Tuesday, 15 March 2016

Setting up my new ride: Shhh don't tell the old ride

People keep asking me why I bought a new bicycle and what was wrong with the Marin Eldridge mountain bike that I has taken me over 21000 kms. Well... nothing really, and no I didn't really need it,  and no it won't be faster...  and yes it is another mountain bike,... but isn't it lovely! When I spend as much of my life on a bike as I do - once in awhile I can simply indulge.

For this bike I am taking it to a physiotherapist who specializes in bike fitting. I have never done this with other bikes,  but before I start buying  handlebar stem risers and other doodads for my back and neck needs I thought I would consult a professional.

Because of my low back and neck problems I have always toured in a fairly upright position. This position has served me very well, but on rides more than 70 km I start to get uncomfortable in the saddle. I am not sure if a compromise position is possible or if I should get the risers and sit tall on the new Surly. I am hoping that the Jones Bar will also give me lots of riding hand positions for a varied and more comfortable ride.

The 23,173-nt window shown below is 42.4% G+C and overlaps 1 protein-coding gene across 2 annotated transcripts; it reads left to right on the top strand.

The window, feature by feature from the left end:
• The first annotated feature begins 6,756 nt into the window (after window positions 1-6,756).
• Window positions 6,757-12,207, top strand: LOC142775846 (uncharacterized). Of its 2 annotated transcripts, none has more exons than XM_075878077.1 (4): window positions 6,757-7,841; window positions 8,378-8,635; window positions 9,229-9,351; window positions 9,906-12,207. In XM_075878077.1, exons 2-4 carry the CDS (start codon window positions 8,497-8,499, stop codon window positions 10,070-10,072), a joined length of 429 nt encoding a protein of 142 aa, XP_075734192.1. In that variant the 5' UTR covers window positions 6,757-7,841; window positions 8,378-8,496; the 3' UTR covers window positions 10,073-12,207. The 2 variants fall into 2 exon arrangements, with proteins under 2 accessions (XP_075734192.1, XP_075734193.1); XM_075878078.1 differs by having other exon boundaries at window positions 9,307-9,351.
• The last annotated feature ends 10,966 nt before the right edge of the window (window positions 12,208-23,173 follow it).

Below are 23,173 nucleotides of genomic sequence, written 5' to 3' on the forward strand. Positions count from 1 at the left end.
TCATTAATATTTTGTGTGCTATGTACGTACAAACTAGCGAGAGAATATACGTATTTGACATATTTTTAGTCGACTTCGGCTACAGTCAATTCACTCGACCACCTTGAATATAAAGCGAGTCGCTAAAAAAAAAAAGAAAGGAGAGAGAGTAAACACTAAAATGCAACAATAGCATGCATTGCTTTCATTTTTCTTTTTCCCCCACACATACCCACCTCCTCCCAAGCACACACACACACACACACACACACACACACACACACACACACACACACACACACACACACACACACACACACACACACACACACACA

April 23, 2016
Well that did not go as planned, but after a number of physio appointments my neck and knees are on the mend and Jo at North Park reconfigured my new bike to closely match the fit of my old one. The lesson here is that my body does not like change. I am taking one more full week off riding to make sure my knees are ok.

Sunday, 29 November 2015

The planning begins for our cross Canada trip

The farmhouse in Prosperous Valley, Webb Sask.

From 2009-2015 Gordon and I spent our holidays in Europe journeying along many of the ancient pilgrimage routes to Santiago de Compostela and to Rome. All of these trips were self-propelled, either on foot or with our bicycles, following the traces of all the  pilgrims that made the journeys before us.

While there are no ancient  religious pilgrimage routes that cross Canada, most of us trace our ancestry to people who gave up home and family and journeyed to Canada in search of a better life. My Grandmother Freda came as a child with her family from Minnesota to homestead in the area of Webb Saskatchewan, attracted by Clifford Sifton's promise of free land in the "The Last Best West."


Gord's Grandfather Horace Howard Leeney, was one of 24 boys sent in 1893 by the  Fegan Boy's Home in London to Canada as child labourers. Horace was only 7 when  his ship the Oregon pulled into the Port of Quebec. It was not until 1895, following two unsuccessful placements, that he was adopted by Fred D.Webster of  Brantford Ontario.

Gord's French ancestry goes back to an arrival in  New England in the 1660's. My ancestor, Stephen Hopkins came to Jamestown in 1609 and returned with his family on his second voyage on the Mayflower.

Travelling by bike across Canada will allow us to pursue some of these stories and gain a better sense of our own and Canada's immigrant history.